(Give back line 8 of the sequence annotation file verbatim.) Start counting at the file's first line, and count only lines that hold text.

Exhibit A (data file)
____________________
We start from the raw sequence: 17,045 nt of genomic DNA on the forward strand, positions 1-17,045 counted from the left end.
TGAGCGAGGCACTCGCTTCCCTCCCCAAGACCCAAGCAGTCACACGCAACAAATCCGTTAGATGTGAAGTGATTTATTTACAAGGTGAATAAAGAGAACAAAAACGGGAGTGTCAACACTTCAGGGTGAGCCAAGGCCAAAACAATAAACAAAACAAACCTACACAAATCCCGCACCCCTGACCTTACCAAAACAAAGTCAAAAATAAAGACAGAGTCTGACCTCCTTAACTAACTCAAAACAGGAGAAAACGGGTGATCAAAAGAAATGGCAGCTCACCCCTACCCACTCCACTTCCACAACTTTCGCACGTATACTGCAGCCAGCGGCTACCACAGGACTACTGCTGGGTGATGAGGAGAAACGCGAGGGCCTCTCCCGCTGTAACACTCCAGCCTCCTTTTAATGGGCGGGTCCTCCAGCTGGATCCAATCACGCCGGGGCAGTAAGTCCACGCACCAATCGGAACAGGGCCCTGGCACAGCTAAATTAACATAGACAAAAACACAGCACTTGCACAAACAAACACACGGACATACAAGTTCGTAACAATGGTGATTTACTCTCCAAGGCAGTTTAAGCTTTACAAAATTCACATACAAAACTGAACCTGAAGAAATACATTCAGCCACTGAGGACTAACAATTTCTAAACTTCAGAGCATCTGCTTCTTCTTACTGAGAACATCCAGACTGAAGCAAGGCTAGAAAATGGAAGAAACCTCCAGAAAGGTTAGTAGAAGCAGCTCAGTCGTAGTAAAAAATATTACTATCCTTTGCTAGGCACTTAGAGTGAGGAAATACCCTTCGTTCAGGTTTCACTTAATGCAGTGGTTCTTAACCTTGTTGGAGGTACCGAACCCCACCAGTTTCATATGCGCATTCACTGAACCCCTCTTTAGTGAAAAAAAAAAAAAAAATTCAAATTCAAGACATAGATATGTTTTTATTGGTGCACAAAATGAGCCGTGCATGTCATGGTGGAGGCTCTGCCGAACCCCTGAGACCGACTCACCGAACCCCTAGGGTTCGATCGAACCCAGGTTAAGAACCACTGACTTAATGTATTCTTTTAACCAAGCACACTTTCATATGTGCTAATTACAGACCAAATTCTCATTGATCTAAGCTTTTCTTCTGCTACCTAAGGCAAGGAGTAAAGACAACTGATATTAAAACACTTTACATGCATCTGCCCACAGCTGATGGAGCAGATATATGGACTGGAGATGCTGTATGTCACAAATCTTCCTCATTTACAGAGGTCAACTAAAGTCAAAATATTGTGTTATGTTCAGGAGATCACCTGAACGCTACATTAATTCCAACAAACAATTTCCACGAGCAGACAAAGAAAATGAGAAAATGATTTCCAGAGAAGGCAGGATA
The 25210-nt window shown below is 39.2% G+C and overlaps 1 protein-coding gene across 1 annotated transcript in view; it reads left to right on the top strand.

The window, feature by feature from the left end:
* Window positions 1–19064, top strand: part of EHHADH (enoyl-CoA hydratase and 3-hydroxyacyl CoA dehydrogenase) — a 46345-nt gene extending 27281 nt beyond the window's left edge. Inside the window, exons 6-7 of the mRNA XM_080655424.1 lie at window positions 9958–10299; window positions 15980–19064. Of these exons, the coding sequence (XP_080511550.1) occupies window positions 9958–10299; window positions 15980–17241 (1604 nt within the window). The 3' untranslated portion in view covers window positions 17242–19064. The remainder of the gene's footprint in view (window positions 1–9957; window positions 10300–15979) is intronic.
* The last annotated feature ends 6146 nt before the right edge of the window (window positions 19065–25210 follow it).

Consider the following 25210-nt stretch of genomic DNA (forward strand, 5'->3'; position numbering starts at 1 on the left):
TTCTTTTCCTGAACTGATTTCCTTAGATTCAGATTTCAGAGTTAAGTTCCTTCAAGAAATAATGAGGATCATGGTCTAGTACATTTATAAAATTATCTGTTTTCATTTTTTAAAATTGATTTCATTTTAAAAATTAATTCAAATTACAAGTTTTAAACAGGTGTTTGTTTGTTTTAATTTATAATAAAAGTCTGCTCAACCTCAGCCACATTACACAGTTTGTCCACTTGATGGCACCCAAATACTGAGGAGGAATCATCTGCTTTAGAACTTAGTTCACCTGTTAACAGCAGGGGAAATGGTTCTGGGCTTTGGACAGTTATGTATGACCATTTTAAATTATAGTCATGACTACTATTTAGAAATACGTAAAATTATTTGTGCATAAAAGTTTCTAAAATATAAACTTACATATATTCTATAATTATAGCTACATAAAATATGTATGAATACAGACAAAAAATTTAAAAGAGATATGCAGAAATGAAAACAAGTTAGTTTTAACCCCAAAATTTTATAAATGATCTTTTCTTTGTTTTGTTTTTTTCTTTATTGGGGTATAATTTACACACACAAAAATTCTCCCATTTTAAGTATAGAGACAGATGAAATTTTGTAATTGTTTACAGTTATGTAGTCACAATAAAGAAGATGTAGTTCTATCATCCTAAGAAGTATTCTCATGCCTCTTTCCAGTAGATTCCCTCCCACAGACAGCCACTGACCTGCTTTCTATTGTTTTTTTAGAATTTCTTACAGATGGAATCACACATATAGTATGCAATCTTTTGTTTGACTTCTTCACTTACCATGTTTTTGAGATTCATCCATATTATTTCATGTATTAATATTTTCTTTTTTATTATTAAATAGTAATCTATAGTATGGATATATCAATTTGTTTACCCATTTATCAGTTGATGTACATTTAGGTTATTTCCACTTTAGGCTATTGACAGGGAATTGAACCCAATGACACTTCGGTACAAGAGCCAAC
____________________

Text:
TTCTTTTCCTGAACTGATTTCCTTAGATTCAGATTTCAGAGTTAAGTTCCTTCAAGAAATAATGAGGATCATGGTCTAGTACATTTATAAAATTATCTGTTTTCATTTTTTAAAATTGATTTCATTTTAAAAATTAATTCAAATTACAAGTTTTAAACAGGTGTTTGTTTGTTTTAATTTATAATAAAAGTCTGCTCAACCTCAGCCACATTACACAGTTTGTCCACTTGATGGCACCCAAATACTGAGGAGGAATCATCTGCTTTAGAACTTAGTTCACCTGTTAACAGCAGGGGAAATGGTTCTGGGCTTTGGACAGTTATGTATGACCATTTTAAATTATAGTCATGACTACTATTTAGAAATACGTAAAATTATTTGTGCATAAAAGTTTCTAAAATATAAACTTACATATATTCTATAATTATAGCTACATAAAATATGTATGAATACAGACAAAAAATTTAAAAGAGATATGCAGAAATGAAAACAAGTTAGTTTTAACCCCAAAATTTTATAAATGATCTTTTCTTTGTTTTGTTTTTTTCTTTATTGGGGTATAATTTACACACACAAAAATTCTCCCATTTTAAGTATAGAGACAGATGAAATTTTGTAATTGTTTACAGTTATGTAGTCACAATAAAGAAGATGTAGTTCTATCATCCTAAGAAGTATTCTCATGCCTCTTTCCAGTAGATTCCCTCCCACAGACAGCCACTGACCTGCTTTCTATTGTTTTTTTAGAATTTCTTACAGATGGAATCACACATATAGTATGCAATCTTTTGTTTGACTTCTTCACTTACCATGTTTTTGAGATTCATCCATATTATTTCATGTATTAATATTTTCTTTTTTATTATTAAATAGTAATCTATAGTATGGATATATCAATTTGTTTACCCATTTATCAGTTGATGTACATTTAGGTTATTTCCACTTTAGGCTATTGACAGGGAATTGAACCCAATGACACTTCGGTACAAGAGCCAAC